Published On: Sun, Aug 28th, 2016

Leadership Lessons From Rio 2016 – By Onwuasoanya FCC Jones


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The final curtain has been drawn on an eventful Olympics for the year 2016. Ranked as the world’s biggest sporting event, it is not just athletes or those who have direct businesses to do with sport that look forward to another Olympics with excitement. The Olympics is a culture to a whole lot of people; from ordinary sports lovers who will be glued to their screens watching some of their favorite sports, to government officials who appreciate the important role these games play in making the human society beautiful and of course the athletes, their tacticians and the organizers of the event, the Olympics is one enthralling package for the whole world; for all businesses, for all cultures, for all religions and for all professions. It is also one of the biggest job providers, albeit, adhoc.

The Olympics are some of the world’s oldest sporting cultures, having started as a kind of religious festival mixed with sports spearheaded by Heracles the son of, Zeus; The Amadioha or god of the sky and Thunder of Greek ancient religion. Any nation serious with leadership must take the Olympics seriously, not just because of the international exposure the games command, but also for the games’ concepts of excellence, fairness, equity, ethics, cultural preservation and other noble ideals associated with the games. Above all this, leadership excellence is a prominent feature of the Olympic Games. By leadership excellence, I do not just mean to celebrate the exceptional organizational quality of the International Olympics Organization and their over 200 members, but something more than that. The Olympics medal table does not only tell a story of a country’s sporting credentials, but more of its leadership credentials.

That the 2016 edition of this sports fiesta was held in Brazil holds out lots of lessons to Nigeria than the talk about how many medals we should have come home with. If we have had the right leadership in our country for any bit of time, then Brazilians should be paying through their nose to pay a visit to Nigeria for anything, and there would not have been any reason why that country should beat Nigeria to the hosting rights of any international event like this one, but Nigeria did not even have the confidence to throw in application for the hosting rights of this event.  A third world country with its own doses of troubles and internal strife, Brazil has surprised the world by hosting the world and hosting them well. At every point, there would always be naysayers who tried to turn the world against that country, but they always proved that with a determined leadership, many things are possible for any nation. Brazil does not boast of half the natural resources which God has blessed Nigeria with. Yet Brazil has in the last two years hosted two of the world’s biggest sporting events, and both are deemed successful; the World Cup in 2014 and now, the Olympic Games that just ended. It can only take a purposeful leadership to achieve this.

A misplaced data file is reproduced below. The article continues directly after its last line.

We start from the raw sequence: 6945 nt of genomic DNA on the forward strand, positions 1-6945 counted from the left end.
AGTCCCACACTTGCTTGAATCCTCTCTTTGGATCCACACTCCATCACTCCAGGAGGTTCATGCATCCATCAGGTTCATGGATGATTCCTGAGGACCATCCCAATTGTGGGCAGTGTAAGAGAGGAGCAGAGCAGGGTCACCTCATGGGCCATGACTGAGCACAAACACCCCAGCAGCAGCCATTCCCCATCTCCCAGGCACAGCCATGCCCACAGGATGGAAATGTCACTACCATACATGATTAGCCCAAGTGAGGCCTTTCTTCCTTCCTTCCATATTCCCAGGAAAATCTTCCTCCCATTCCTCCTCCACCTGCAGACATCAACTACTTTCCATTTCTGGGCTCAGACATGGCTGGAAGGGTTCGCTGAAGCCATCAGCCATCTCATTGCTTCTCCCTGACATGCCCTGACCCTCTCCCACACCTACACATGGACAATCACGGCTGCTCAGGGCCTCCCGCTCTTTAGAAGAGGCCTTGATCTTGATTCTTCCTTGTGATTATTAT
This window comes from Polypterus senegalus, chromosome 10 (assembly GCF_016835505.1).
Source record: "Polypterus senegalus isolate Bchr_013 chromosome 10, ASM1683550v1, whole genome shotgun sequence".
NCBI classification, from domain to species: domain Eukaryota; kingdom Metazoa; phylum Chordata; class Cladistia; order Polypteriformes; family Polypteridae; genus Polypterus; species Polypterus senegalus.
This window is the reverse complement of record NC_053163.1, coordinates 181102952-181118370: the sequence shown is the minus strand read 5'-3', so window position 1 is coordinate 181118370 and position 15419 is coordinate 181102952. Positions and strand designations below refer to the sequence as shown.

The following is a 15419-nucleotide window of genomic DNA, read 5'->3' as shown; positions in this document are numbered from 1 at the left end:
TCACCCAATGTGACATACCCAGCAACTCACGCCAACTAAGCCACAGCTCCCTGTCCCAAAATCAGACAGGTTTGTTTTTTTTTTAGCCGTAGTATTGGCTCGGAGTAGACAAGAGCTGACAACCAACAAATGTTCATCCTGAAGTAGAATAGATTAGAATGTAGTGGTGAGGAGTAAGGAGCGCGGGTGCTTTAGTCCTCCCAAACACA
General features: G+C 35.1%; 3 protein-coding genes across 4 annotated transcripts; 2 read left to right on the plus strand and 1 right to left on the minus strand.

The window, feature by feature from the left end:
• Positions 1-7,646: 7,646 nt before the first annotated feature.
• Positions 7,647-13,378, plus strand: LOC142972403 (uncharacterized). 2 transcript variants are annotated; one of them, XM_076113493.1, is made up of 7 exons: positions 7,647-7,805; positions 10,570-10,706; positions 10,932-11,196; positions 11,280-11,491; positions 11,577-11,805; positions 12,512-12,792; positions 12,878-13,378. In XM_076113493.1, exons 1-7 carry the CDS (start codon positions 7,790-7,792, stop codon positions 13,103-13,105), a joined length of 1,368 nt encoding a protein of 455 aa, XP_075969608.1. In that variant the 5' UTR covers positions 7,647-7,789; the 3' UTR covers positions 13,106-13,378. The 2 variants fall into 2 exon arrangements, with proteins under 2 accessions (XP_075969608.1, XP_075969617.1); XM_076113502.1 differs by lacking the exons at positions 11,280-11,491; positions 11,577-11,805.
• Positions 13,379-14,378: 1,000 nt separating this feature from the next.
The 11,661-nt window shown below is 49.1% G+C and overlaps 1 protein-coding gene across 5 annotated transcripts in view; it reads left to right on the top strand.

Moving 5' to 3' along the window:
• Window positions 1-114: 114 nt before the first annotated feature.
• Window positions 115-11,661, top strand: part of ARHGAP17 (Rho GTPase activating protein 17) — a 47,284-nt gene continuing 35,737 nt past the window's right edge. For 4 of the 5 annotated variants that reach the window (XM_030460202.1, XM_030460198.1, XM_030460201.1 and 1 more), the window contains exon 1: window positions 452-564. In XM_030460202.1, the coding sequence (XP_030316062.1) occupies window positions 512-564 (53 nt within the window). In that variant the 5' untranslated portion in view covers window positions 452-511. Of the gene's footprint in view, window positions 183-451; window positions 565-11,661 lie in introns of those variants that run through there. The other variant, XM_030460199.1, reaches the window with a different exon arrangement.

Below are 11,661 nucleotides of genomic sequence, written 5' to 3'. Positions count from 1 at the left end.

I keep asking myself if it is possible for Nigeria to qualify for consideration in hosting any of these world events. No doubt, we have the resources to be able to do this, but with the present crop of leaders bestriding this great country, it may be impossible for Nigeria to host any of these events. Apart from the dearth of facilities necessary for the hosting of these events, many other factors will hinder Nigeria’s chances of hosting any of such world class events. Is it the argument over which ethnic group will provide the city or the political leaning of the contractors that will handle works on such city? Is it the kickbacks that will go to government officials whose signatures and recommendations are needed for the award of this contract, or the possibility that such contracts may be abandoned by the contractors maybe because most of the funds approved for such contracts have been expended in paying kickbacks? Even South Africa, a country that just won its independence yesterday hosted the 2010 World Cup, and if care is not taken, by the time the IOC is ready for another concessional hosting right, the same South Africa or another African up-comer may be awarded the right to host the Olympics in the near future. To stand a chance of hosting any of these sporting fiestas in the nearest future, Nigerian leaders must invest massively in providing the necessary infrastructure and amenities necessary for any nation to be considered for such. We must also begin to address the issue of corruption with the necessary political will it deserves, instead of using rhetoric on fighting corruption as a political tool to win elections or instill fears in perceived and real political opponents. That the IOC allowed Brazil to go on with the hosting of the Olympics even with the threat of the dreaded Zika virus, the political uncertainty occasioned by the ongoing impeachment proceedings against the country’s President and many other grey issues begging for attention, shows among other things that the world body does not insist on having perfect conditions in place before granting the hosting right, but a commitment from leaders and stakeholders to diligently pursue excellence.